Billionaire Microsoft mogul Paul Allen announced on Saturday (NZT) that a research vessel belonging to his organisation has found wreckage from the USS Indianapolis in the Philippine Sea.
Seventy-two years after the event, wreckage of the US warship which delivered Hiroshima A-bomb components and was sunk by a Japanese torpedo off the Philippines in the final days of WWII has been found.
The ship is more than 5.5km below the surface of the Pacific Ocean, the Navy said on Saturday.
The cruiser was returning from its mission to deliver components for the atomic bomb that would soon be dropped on Hiroshima when it was fired upon in the North Pacific Ocean by a Japanese submarine on July 30, 1945.
It sunk in 12 minutes, according to the Naval History and Heritage Command in Washington.
No distress signal was sent. About 800 of the 1197 crew members aboard survived the sinking, but just 316 were rescued alive five days later, with the rest lost to exposure, dehydration, drowning and sharks.
After a Navy historian unearthed new information last year about the warship's last movements that pointed to a new search area, a team of civilian researchers led by Mr Allen, a Microsoft Corp co-founder, spent months searching in a 1500 square kilometre patch of ocean.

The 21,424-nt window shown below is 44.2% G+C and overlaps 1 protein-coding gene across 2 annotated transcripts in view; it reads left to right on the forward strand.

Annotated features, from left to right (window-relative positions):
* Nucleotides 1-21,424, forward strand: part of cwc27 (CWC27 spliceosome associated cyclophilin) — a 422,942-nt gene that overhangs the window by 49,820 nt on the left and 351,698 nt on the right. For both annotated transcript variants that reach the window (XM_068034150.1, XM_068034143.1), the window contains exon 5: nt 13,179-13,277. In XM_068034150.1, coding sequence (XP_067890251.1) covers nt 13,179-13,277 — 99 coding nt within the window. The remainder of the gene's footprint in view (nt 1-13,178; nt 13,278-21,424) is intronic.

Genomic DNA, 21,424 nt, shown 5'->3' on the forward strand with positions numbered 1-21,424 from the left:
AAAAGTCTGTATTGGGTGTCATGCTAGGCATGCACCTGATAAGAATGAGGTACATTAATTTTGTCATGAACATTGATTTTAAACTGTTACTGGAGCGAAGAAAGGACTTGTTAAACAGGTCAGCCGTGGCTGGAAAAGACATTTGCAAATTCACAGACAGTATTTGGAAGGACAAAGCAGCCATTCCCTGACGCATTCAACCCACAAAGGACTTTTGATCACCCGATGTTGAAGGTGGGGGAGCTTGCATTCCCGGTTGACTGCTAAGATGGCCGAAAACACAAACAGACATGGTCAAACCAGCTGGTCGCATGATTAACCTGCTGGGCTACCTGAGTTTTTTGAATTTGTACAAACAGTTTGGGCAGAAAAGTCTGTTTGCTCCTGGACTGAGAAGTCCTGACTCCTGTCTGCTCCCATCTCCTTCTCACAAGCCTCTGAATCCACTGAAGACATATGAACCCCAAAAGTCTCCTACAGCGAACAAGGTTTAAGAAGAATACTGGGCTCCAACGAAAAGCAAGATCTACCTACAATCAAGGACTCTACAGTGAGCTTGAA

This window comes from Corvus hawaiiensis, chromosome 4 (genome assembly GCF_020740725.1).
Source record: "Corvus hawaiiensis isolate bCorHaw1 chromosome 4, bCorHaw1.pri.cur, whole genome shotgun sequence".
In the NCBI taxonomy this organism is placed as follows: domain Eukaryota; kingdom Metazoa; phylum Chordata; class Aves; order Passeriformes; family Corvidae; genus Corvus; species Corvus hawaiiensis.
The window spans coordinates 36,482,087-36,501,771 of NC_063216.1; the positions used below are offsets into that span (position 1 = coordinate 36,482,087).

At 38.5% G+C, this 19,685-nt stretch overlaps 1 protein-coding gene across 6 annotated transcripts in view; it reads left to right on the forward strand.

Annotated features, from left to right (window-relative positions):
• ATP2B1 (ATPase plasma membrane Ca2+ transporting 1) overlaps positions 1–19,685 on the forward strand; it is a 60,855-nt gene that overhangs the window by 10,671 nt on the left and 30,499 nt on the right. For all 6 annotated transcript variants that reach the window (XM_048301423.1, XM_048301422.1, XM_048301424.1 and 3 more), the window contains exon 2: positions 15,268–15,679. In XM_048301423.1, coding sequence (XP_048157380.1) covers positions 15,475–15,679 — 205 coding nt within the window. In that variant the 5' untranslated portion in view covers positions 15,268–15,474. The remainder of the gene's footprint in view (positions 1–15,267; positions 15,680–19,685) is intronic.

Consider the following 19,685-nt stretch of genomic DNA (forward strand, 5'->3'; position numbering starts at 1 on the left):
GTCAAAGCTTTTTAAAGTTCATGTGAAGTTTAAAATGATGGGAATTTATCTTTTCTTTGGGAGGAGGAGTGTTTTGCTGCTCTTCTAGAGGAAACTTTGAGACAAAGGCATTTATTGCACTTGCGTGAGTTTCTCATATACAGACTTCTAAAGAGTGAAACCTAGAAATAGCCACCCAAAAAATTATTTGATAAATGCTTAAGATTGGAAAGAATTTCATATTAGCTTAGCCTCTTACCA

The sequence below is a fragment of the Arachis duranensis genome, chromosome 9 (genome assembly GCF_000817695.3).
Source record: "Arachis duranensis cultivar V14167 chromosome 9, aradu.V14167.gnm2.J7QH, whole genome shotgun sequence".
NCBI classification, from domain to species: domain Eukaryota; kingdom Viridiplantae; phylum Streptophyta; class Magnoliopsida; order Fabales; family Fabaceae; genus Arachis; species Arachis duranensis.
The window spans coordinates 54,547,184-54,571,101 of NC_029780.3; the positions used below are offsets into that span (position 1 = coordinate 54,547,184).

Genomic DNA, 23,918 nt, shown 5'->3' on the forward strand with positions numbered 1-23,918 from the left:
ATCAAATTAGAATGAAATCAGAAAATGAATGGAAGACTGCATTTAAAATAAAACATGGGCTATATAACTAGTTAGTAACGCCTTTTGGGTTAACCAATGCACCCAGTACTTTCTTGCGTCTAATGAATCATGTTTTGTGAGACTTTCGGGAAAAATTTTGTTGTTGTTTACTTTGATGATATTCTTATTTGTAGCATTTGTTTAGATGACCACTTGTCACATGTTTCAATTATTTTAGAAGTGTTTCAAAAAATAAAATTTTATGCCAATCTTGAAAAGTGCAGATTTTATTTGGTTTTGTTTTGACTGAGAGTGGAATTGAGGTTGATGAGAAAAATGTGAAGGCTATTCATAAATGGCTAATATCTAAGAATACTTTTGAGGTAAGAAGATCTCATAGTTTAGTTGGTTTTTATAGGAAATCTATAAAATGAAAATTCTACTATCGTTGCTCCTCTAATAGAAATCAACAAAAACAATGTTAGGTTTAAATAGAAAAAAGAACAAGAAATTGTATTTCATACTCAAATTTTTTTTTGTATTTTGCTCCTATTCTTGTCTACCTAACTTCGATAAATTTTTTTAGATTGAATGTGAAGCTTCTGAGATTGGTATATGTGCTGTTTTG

With a vessel rigged with equipment that can reach some of the deepest ocean floors, members of Mr Allen's team found the wreckage on Saturday, he said in a statement on his website. The Navy asked Mr Allen to keep the precise location confidential.
He said the discovery was a humbling experience and a means of honouring sailors he saw as playing a vital role in ending WWII.
"While our search for the rest of the wreckage will continue, I hope everyone connected to this historic ship will feel some measure of closure at this discovery so long in coming," he said.
The Navy said it plans to honour the 22 survivors from the Indianapolis still alive, along with the families of the ship's crew.